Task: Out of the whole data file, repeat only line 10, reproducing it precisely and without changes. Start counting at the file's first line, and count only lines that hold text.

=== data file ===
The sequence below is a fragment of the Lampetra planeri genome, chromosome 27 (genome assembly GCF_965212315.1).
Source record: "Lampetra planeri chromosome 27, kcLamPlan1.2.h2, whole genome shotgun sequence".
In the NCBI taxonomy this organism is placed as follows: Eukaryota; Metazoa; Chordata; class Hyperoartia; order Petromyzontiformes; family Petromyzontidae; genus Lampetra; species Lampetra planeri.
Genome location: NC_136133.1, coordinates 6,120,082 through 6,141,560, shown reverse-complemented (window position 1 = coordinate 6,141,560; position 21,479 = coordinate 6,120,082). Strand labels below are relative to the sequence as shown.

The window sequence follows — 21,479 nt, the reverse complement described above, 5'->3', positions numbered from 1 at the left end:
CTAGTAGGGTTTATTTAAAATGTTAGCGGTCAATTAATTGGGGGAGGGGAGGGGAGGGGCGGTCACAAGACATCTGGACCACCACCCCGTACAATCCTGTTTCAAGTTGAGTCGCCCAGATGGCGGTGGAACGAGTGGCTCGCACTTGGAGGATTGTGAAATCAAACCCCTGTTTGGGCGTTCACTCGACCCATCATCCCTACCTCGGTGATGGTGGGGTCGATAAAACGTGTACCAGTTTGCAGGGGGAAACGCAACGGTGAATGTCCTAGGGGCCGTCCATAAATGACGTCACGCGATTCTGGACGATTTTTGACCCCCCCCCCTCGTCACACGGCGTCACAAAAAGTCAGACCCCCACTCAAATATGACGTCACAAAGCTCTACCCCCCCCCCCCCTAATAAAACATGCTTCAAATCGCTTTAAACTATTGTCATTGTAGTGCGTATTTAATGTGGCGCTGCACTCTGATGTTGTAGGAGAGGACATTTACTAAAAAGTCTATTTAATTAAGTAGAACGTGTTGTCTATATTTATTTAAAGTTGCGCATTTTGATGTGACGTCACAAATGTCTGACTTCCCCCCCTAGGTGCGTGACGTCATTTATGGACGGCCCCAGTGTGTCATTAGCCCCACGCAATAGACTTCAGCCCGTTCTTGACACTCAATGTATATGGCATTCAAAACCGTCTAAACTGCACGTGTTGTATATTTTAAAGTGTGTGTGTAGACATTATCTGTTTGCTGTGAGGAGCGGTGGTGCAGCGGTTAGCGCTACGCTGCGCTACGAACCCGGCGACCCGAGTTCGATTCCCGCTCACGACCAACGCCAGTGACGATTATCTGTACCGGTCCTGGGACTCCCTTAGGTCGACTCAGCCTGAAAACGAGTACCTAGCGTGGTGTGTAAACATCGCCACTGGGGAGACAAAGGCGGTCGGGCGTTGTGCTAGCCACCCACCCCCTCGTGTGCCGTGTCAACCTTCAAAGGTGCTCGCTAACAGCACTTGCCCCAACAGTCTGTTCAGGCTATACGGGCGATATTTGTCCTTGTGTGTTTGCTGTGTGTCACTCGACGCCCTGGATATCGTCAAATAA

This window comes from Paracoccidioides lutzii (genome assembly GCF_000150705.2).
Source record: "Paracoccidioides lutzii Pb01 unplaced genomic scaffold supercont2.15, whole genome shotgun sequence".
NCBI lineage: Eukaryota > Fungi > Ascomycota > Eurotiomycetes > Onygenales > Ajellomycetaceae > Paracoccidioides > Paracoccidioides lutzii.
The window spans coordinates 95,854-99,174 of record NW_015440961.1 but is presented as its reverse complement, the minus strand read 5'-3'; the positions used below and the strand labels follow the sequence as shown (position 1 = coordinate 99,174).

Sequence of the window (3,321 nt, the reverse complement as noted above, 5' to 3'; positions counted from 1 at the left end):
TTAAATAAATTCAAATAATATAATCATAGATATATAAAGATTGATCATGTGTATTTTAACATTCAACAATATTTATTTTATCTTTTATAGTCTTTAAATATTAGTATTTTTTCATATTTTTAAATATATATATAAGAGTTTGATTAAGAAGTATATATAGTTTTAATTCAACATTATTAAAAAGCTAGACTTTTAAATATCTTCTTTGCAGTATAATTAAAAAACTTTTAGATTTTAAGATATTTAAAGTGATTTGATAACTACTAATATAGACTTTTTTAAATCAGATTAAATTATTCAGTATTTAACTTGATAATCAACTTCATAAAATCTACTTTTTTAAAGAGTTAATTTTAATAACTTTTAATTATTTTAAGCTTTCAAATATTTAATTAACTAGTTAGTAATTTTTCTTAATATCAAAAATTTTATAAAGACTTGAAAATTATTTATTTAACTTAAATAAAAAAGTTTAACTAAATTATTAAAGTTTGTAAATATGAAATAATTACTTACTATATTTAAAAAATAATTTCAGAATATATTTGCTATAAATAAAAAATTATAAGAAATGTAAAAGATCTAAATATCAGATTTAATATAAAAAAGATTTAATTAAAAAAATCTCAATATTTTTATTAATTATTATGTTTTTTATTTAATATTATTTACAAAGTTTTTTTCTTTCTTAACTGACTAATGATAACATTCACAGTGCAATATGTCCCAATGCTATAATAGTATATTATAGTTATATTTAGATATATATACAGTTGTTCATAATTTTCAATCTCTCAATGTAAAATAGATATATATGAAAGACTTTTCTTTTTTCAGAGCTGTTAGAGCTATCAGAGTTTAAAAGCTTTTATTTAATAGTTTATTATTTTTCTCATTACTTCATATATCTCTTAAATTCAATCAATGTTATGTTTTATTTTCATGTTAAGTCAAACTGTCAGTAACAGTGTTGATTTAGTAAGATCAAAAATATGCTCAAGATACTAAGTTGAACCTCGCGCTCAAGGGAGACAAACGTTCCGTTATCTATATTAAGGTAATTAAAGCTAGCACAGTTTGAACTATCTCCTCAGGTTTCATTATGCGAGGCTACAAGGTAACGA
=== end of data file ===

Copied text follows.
The window spans coordinates 95,854-99,174 of record NW_015440961.1 but is presented as its reverse complement, the minus strand read 5'-3'; the positions used below and the strand labels follow the sequence as shown (position 1 = coordinate 99,174).